Over the past week numerous sources pounded on a goliath-sized punching bag. It’s name, Facebook. The issue, privacy.

Let’s start with Wired. In a widely shared story, author Ryan Singel claims Facebook’s gone Palin. In other words, the social networking giant’s gone rogue.

Facebook used to be a place to share photos and thoughts with friends and family and maybe play a few stupid games that let you pretend you were a mafia don or a homesteader…

…Then Facebook decided to turn “your” profile page into your identity online — figuring, rightly, that there’s money and power in being the place where people define themselves. But to do that, the folks at Facebook had to make sure that the information you give it was public.

Singel proceeds with a litany of complaints: Facebook’s hired “Beltway privacy experts, it reneged on its privacy promises and made much of your profile information public by default.”

All that’s just in the first few paragraphs. There’s much, much more.

Gizmodo’s on the bandwagon as well, writing, “Facebook not only wants to know everything about you, and own that data, but to make it available to everybody.”

Privacy isn’t Gizmodo’s only concern. They list 10 good reasons people should quit Facebook, primary among them is a bait and switch ruse with users:

At the same time that they’re telling developers how to access your data with new APIs, they are relatively quiet about explaining the implications of that to members. What this amounts to is a bait-and-switch. Facebook gets you to share information that you might not otherwise share, and then they make it publicly available. Since they are in the business of monetizing information about you for advertising purposes, this amounts to tricking their users into giving advertisers information about themselves. This is why Facebook is so much worse than Twitter in this regard: Twitter has made only the simplest (and thus, more credible) privacy claims and their customers know up front that all their tweets are public. It’s also why the FTC is getting involved, and people are suing them (and winning).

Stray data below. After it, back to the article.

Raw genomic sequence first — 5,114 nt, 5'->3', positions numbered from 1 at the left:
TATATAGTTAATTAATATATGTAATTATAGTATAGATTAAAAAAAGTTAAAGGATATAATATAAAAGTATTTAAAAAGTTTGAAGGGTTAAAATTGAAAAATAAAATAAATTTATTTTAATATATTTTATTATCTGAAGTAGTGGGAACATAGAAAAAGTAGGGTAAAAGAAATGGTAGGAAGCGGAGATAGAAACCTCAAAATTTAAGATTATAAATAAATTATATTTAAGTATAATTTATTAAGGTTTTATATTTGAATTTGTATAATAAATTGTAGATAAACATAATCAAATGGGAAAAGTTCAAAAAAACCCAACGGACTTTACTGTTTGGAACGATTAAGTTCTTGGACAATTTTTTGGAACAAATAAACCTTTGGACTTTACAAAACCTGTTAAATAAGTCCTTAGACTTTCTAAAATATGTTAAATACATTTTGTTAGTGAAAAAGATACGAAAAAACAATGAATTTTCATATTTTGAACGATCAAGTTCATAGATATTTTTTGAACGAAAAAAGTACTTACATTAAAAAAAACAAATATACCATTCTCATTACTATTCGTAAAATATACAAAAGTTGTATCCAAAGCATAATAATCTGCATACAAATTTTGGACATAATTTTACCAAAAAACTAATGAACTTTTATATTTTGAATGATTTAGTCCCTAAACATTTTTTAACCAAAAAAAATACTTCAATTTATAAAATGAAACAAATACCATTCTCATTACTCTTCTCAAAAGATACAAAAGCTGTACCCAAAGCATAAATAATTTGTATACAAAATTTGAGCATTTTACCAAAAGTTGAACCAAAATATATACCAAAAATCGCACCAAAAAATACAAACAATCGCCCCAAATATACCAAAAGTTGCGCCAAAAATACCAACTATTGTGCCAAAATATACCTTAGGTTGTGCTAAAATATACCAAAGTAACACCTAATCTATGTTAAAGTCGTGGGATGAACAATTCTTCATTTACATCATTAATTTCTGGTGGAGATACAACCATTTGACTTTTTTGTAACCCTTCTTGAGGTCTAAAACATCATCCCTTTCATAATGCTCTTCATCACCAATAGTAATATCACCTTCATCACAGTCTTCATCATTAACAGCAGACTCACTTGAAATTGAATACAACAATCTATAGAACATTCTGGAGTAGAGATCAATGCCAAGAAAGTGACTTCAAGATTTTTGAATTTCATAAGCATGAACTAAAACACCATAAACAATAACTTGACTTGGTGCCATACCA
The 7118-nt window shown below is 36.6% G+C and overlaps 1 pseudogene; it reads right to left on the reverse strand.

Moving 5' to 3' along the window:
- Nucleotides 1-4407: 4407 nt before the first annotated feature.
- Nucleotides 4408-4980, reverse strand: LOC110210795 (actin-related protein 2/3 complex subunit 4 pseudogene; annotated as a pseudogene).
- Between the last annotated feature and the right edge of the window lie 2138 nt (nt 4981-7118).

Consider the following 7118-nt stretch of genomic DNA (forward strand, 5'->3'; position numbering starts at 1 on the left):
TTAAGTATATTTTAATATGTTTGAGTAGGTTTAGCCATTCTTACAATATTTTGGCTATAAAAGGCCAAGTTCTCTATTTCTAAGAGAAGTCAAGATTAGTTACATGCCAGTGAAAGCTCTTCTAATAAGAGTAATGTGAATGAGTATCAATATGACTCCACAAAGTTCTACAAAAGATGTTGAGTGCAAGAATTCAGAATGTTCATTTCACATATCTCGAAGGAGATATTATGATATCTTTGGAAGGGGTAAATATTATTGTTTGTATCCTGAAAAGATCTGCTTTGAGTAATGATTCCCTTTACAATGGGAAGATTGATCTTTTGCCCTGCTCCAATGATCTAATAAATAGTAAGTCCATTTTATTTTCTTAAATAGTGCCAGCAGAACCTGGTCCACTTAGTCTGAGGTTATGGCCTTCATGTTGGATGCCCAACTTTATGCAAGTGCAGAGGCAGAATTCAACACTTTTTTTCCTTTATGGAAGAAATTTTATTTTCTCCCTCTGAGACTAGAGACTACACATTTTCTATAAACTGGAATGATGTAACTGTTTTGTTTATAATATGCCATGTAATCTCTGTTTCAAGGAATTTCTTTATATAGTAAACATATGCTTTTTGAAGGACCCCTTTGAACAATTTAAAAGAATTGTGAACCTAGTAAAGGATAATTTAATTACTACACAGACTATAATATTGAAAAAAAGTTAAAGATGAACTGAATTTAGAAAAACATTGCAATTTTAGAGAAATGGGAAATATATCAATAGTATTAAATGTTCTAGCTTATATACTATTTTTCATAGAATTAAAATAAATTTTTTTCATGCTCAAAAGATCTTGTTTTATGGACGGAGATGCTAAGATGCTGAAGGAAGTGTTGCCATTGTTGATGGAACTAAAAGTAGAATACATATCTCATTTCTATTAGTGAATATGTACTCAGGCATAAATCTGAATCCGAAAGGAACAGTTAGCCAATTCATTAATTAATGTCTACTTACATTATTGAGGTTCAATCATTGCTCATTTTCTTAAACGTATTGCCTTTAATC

Never one to let a good trend pass, The New York Times writes that younger people are growing more anxious about what private data sites like Facebook may have about them:

In the Pew study, to be released shortly, researchers interviewed 2,253 adults late last summer and found that people ages 18 to 29 were more apt to monitor privacy settings than older adults are, and they more often delete comments or remove their names from photos so they cannot be identified…

…But at the same time, companies like Facebook have a financial incentive to get friends to share as much as possible. That’s because the more personal the information that Facebook collects, the more valuable the site is to advertisers, who can mine it to serve up more targeted ads.

If Wired and Gizmodo make you want to leave Facebook, ReadWriteWeb explains just how difficult that may be to do. They also demonstrate the emotional techniques Facebook employs to stop those who self-impose social networking exile. Seems when you try to deactivate your account you’re shown images of friends you’ll no longer be able to interact with.

Can you believe that? How incredibly manipulative! And what claims to make. Facebook has undoubtedly made it easier to keep in touch with people than almost any other technology on the planet, but to say that leaving Facebook means your friends “will no longer be able to keep in touch with you” is just wrong. Facebook often says little things like this that read like it thinks it has a monopoly on human connection.

For a visual representation of Facebook’s ever changing privacy policies, check these infographics put together by Matt McKeon. Privacy settings for 2005 and 2010 are reproduced below. The blue wedges indicate with who and where your data flows.

Facebook privacy settings 2005
Facebook privacy settings 2010

Visit McKeon’s site to see these privacy evolution/devolution graphics in their full size.